One difference between here and Madagascar that I noticed right away was that almost all the brokers here were men. I was unusual in several ways: white, tall, and in the gem trade. Only maybe 5% of the brokers here are women, and I'm fairly sure none are women of means. Business was also a bit more aggressive. The door had to be locked after each person came in because otherwise we would be completely hemmed in.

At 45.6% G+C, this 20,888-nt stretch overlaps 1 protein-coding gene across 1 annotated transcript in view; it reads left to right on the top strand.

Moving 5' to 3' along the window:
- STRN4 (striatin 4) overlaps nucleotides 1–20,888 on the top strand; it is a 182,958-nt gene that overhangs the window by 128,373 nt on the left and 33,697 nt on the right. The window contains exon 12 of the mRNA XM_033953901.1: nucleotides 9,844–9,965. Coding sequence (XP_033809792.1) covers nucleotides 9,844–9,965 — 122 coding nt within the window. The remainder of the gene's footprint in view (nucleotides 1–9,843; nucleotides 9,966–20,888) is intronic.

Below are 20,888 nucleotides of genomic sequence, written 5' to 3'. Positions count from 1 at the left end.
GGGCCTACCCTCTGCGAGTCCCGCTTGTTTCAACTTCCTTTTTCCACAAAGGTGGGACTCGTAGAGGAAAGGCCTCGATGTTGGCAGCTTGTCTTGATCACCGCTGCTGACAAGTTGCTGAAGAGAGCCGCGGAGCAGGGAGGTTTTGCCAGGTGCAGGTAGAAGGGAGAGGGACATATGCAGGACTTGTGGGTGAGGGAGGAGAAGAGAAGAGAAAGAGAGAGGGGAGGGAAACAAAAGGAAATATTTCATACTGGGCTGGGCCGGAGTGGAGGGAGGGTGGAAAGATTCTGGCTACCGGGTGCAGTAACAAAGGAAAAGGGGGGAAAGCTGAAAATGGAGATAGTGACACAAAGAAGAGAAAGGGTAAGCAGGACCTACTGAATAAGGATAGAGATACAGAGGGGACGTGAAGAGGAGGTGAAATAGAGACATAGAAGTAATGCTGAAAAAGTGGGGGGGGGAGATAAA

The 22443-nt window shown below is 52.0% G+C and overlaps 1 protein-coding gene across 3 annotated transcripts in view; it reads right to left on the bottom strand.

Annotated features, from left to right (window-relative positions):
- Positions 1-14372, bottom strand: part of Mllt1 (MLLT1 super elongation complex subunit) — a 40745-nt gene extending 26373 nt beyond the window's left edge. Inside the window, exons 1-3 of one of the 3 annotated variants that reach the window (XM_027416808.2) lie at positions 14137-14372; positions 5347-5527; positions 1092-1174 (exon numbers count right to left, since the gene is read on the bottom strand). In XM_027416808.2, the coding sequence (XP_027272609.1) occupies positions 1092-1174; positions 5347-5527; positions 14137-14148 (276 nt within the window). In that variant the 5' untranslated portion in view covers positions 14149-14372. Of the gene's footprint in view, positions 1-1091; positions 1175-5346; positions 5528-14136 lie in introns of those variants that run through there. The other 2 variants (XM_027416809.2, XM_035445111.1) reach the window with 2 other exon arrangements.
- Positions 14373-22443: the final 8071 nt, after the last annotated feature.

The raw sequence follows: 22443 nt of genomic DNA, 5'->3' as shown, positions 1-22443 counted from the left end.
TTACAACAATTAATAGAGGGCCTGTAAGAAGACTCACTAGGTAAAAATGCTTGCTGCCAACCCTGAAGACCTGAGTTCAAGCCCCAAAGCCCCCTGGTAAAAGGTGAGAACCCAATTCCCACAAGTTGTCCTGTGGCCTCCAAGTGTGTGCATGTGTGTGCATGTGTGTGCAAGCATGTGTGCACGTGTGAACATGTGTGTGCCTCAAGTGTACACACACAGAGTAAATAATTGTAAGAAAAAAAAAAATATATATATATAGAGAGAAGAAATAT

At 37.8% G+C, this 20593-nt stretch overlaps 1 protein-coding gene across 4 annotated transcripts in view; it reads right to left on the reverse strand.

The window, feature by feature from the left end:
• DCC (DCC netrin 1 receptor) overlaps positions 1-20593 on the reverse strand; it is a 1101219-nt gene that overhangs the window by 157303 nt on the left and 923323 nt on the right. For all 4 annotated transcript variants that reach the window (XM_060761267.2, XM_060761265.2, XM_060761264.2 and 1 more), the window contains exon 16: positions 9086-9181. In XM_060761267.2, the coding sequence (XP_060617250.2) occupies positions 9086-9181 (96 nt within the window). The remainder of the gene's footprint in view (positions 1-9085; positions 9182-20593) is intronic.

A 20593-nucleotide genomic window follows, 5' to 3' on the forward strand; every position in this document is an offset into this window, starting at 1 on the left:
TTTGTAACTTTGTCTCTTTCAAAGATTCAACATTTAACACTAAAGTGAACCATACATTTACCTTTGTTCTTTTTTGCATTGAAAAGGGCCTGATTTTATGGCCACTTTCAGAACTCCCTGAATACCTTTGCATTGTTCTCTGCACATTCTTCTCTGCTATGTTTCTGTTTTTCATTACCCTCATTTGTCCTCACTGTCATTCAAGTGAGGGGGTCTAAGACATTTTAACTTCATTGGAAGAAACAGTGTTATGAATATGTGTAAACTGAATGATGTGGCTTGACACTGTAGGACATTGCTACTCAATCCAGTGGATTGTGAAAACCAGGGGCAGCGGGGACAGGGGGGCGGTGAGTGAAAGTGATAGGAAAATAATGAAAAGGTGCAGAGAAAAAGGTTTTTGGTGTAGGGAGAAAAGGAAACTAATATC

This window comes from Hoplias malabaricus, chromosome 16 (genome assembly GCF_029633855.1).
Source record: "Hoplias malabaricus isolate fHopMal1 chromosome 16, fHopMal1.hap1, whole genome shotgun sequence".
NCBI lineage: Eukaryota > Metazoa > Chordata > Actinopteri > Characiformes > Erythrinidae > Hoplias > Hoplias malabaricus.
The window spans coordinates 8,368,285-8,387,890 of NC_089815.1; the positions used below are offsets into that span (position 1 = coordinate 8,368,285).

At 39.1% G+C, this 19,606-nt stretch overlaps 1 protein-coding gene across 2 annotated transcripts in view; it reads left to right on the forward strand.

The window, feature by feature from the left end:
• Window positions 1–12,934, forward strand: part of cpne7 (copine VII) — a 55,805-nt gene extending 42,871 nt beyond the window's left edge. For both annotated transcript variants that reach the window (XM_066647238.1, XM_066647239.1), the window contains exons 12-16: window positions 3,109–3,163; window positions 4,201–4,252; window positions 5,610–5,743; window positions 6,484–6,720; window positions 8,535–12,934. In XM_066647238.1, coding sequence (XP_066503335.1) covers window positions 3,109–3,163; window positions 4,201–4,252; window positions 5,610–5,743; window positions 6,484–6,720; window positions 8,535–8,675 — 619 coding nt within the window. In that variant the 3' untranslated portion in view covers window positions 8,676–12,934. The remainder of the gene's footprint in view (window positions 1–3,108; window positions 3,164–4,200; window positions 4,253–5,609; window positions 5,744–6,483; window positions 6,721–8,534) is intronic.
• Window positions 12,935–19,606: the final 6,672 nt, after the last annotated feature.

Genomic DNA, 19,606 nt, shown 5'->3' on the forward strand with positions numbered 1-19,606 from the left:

I was shown only total junk at first. Worse than in Madagascar. Glass, broken stuff, amethyst, citrine, small parcels or just individual pieces. Utter garbage. "Taka taka," they say here. Good, I thought, I already spent a lot of money. I kept saying, truthfully, that I didn't have my loupe, or my scale, or tweezers (or underwear, shoes, and everything else). I really wanted to go to the airport...
|A Piece of Aventurine|
Back at the hotel, I finally got to brush my teeth. What a wonderful feeling. The white wine we had for dinner wasn't bad at all, the half bottle of whiskey that was in my suitcase had survived, and a small sip of that and some Madagascan chocolate later, I was out like a light.